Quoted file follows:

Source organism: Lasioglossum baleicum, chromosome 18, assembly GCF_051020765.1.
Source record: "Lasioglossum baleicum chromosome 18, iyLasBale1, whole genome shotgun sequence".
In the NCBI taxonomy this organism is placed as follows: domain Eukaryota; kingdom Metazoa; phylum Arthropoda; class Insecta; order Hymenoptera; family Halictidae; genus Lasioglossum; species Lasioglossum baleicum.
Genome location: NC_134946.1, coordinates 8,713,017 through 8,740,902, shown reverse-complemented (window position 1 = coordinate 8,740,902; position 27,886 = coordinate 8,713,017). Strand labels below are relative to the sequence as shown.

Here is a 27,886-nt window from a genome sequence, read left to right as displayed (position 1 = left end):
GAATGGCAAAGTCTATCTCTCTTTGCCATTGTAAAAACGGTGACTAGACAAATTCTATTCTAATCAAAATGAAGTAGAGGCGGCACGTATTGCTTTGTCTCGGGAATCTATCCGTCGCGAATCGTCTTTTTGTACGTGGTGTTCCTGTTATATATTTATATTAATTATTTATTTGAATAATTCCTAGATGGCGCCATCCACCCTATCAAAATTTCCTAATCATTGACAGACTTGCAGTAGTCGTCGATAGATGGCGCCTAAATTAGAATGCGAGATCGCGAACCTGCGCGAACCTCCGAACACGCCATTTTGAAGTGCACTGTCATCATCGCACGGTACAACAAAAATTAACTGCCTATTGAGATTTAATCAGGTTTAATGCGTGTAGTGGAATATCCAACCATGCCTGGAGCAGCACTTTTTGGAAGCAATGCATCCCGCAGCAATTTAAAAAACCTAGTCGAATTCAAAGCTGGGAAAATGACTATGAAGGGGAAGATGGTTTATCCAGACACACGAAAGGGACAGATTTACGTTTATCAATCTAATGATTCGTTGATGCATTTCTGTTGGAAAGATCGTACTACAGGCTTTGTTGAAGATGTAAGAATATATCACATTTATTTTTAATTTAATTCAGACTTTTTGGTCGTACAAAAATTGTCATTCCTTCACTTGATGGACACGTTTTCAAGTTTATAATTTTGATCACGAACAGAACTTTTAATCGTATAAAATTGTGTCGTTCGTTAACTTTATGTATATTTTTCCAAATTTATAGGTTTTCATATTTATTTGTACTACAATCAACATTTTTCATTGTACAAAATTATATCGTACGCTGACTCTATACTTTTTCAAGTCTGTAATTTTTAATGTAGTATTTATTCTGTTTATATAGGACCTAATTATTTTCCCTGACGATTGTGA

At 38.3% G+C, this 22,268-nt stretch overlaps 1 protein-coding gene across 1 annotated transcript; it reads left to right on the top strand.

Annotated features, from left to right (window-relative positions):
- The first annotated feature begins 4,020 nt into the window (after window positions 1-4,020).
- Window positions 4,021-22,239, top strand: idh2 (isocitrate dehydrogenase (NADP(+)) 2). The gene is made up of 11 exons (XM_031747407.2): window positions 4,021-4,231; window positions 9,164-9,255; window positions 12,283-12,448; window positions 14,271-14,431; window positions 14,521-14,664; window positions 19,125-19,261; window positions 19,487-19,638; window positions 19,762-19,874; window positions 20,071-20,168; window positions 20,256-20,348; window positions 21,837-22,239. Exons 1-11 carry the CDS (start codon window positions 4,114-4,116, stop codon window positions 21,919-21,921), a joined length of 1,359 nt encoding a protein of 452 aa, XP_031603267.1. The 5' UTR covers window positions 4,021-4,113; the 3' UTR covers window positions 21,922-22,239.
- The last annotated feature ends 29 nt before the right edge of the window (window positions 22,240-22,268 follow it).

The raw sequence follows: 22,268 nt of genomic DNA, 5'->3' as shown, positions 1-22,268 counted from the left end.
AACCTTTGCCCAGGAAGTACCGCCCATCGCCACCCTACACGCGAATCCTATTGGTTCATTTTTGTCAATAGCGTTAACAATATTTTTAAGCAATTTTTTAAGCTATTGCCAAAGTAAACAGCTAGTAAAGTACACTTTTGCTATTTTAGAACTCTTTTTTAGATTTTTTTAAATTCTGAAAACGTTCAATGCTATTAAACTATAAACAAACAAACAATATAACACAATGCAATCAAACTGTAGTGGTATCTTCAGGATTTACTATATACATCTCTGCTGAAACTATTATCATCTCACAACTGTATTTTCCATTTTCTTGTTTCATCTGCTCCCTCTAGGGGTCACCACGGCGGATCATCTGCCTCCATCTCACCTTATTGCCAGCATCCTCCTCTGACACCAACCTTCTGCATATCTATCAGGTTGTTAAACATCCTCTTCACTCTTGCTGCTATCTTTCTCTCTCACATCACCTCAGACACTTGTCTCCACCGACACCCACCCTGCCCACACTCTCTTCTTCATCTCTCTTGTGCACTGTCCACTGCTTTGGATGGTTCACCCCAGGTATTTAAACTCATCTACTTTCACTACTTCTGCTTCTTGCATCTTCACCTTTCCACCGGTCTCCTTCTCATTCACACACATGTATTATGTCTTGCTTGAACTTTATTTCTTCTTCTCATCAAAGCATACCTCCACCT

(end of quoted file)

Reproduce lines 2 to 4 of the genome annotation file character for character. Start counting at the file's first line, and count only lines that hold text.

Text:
Source record: "Lasioglossum baleicum chromosome 18, iyLasBale1, whole genome shotgun sequence".
In the NCBI taxonomy this organism is placed as follows: domain Eukaryota; kingdom Metazoa; phylum Arthropoda; class Insecta; order Hymenoptera; family Halictidae; genus Lasioglossum; species Lasioglossum baleicum.
Genome location: NC_134946.1, coordinates 8,713,017 through 8,740,902, shown reverse-complemented (window position 1 = coordinate 8,740,902; position 27,886 = coordinate 8,713,017). Strand labels below are relative to the sequence as shown.